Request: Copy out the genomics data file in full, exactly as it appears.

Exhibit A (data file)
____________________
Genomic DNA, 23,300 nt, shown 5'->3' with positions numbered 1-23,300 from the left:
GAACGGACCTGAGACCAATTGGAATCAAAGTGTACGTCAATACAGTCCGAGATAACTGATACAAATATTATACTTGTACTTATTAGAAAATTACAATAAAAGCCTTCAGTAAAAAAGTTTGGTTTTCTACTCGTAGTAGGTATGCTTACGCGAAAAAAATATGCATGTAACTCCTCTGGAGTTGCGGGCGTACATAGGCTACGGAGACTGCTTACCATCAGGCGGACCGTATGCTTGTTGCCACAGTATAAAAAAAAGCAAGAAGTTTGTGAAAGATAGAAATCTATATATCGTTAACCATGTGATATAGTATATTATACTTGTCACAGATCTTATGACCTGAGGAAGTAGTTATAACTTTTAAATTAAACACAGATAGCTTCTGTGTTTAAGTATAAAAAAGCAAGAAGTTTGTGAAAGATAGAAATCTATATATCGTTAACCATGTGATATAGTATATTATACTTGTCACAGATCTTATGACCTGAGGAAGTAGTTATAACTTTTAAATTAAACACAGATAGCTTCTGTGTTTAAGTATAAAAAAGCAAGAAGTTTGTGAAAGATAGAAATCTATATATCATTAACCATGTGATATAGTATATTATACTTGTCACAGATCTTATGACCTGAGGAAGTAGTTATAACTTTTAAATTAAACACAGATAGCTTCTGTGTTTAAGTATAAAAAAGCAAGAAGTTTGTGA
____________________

Genomic DNA, 23,300 nt, shown 5'->3' with positions numbered 1-23,300 from the left:
GAACGGACCTGAGACCAATTGGAATCAAAGTGTACGTCAATACAGTCCGAGATAACTGATACAAATATTATACTTGTACTTATTAGAAAATTACAATAAAAGCCTTCAGTAAAAAAGTTTGGTTTTCTACTCGTAGTAGGTATGCTTACGCGAAAAAAATATGCATGTAACTCCTCTGGAGTTGCGGGCGTACATAGGCTACGGAGACTGCTTACCATCAGGCGGACCGTATGCTTGTTGCCACAGTATAAAAAAAAGCAAGAAGTTTGTGAAAGATAGAAATCTATATATCGTTAACCATGTGATATAGTATATTATACTTGTCACAGATCTTATGACCTGAGGAAGTAGTTATAACTTTTAAATTAAACACAGATAGCTTCTGTGTTTAAGTATAAAAAAGCAAGAAGTTTGTGAAAGATAGAAATCTATATATCGTTAACCATGTGATATAGTATATTATACTTGTCACAGATCTTATGACCTGAGGAAGTAGTTATAACTTTTAAATTAAACACAGATAGCTTCTGTGTTTAAGTATAAAAAAGCAAGAAGTTTGTGAAAGATAGAAATCTATATATCATTAACCATGTGATATAGTATATTATACTTGTCACAGATCTTATGACCTGAGGAAGTAGTTATAACTTTTAAATTAAACACAGATAGCTTCTGTGTTTAAGTATAAAAAAGCAAGAAGTTTGTGA